Background: Natural products are considered to be safe and efficacious. Adequate proof of the safety of these herbal drugs is lacking. Objectives: The present study was undertaken to evaluate the acute oral toxicity of methanolic extract of seeds of Annona muricata (MAM) and chloroform fraction of MAM and to derive the lethal dose 50 (LD50) of chloroform fraction of methanol extract of seeds of A. muricata (CMAM). Materials and Methods: Acute toxicity studies of MAM and CMAM were conducted as per the Organisation for Economic Co-operation and Development (OECD) guidelines 420. LD50 of CMAM in rats and mice was estimated as per OECD guidelines 425. The toxic response was evaluated in vitro using hemolytic assay in rat and human erythrocytes. Results: The acute toxicity study done using OECD 420 guideline revealed that MAM and CMAM were safe at 300 mg/kg and produced mortality at 2000 and 5000 mg/kg. On gross examination, congestion of cranial, mesenteric, and uterine blood vessels was observed. As per OECD guidelines 425, CMAM was safe up to 980 mg/kg in rats and up to 175 mg/kg in mice and LD50 value was estimated to be 1310 mg/kg in rats and 310 mg/kg in mice. In vitro hemolytic assay showed that the plant fraction produced hemolysis. Conclusion: The present study concluded the toxicity produced by A. muricata seeds in the vascular system might be due to oxidative injury caused by the phytochemical constituents and it is essential to derive the safe pharmacological dose whenever the plant material is tested for efficacy studies.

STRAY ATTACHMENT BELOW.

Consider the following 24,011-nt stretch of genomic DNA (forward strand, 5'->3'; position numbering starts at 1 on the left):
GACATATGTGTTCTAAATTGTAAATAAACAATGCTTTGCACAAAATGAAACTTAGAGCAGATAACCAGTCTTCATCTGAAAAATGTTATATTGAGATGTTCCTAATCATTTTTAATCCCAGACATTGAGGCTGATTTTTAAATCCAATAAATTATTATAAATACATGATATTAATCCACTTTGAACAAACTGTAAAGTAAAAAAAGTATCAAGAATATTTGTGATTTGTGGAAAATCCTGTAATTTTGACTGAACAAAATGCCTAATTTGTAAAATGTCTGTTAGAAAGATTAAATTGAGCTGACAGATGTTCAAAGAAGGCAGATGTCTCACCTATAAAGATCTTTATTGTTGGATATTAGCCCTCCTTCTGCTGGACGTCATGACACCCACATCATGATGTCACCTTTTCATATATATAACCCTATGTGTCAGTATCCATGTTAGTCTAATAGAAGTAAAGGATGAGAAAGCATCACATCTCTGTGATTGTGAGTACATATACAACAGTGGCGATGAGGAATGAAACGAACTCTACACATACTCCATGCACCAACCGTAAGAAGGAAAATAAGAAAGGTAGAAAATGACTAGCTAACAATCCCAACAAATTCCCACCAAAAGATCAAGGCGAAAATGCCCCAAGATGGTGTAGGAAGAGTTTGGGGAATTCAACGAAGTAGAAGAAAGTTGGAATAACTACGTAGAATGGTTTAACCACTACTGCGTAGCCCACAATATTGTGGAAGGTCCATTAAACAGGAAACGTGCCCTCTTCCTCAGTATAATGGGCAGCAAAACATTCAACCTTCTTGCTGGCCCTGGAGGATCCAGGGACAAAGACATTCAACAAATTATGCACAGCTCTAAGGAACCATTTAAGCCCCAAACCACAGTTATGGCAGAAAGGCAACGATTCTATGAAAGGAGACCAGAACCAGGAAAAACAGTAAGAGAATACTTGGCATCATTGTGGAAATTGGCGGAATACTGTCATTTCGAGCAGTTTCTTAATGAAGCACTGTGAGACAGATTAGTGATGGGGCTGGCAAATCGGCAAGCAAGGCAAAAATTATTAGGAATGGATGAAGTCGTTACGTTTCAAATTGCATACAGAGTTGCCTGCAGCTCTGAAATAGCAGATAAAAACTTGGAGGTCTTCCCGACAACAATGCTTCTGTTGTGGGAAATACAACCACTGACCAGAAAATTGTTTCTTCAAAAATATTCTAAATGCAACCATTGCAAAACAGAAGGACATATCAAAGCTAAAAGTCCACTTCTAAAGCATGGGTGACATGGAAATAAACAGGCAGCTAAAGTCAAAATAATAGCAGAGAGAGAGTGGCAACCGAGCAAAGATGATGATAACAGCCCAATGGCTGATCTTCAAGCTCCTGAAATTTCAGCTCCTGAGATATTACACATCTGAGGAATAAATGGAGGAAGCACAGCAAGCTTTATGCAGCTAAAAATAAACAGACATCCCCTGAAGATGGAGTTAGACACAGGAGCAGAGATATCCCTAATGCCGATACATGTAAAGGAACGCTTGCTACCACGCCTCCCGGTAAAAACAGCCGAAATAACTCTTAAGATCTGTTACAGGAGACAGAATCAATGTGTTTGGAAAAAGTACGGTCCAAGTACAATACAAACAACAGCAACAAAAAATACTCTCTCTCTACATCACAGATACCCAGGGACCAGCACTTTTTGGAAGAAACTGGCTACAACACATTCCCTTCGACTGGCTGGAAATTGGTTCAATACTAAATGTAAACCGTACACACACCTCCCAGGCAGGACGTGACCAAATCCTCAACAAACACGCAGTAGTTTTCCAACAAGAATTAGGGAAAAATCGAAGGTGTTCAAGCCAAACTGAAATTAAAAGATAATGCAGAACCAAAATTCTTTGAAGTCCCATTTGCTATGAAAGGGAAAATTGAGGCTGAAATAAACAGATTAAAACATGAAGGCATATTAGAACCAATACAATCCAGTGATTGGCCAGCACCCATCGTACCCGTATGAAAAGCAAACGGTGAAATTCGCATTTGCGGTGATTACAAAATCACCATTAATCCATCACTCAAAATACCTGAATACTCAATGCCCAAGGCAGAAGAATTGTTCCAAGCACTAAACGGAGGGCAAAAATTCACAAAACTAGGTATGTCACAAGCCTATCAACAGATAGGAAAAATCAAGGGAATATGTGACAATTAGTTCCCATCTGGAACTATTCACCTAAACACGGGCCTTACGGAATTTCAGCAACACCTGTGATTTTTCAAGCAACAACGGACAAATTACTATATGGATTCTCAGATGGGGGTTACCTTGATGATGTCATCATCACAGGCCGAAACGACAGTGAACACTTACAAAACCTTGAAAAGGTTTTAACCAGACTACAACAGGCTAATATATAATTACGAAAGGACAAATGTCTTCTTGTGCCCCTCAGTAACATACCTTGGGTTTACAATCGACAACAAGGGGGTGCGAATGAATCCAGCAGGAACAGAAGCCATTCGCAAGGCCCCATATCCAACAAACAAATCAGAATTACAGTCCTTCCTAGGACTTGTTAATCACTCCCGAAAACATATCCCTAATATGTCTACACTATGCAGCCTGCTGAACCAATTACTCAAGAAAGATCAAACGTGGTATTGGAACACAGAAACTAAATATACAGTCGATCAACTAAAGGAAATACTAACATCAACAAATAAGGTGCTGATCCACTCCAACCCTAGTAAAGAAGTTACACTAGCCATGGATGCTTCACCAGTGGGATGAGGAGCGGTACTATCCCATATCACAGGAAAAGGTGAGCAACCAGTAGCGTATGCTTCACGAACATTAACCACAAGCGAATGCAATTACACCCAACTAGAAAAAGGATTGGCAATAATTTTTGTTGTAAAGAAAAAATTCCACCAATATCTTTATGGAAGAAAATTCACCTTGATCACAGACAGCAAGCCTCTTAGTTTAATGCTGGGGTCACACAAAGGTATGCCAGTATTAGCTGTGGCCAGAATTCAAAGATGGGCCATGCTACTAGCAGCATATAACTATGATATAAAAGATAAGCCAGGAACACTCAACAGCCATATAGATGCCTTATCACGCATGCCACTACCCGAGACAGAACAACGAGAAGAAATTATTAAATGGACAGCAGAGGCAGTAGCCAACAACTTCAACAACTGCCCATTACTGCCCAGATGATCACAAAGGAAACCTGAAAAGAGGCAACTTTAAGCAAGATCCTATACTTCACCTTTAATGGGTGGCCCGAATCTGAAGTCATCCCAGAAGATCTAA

Keywords: Acute oral toxicity, Annona muricata, hemolysis, Organisation for Economic Co-operation and Development 420, Organisation for Economic Co-operation and Development 425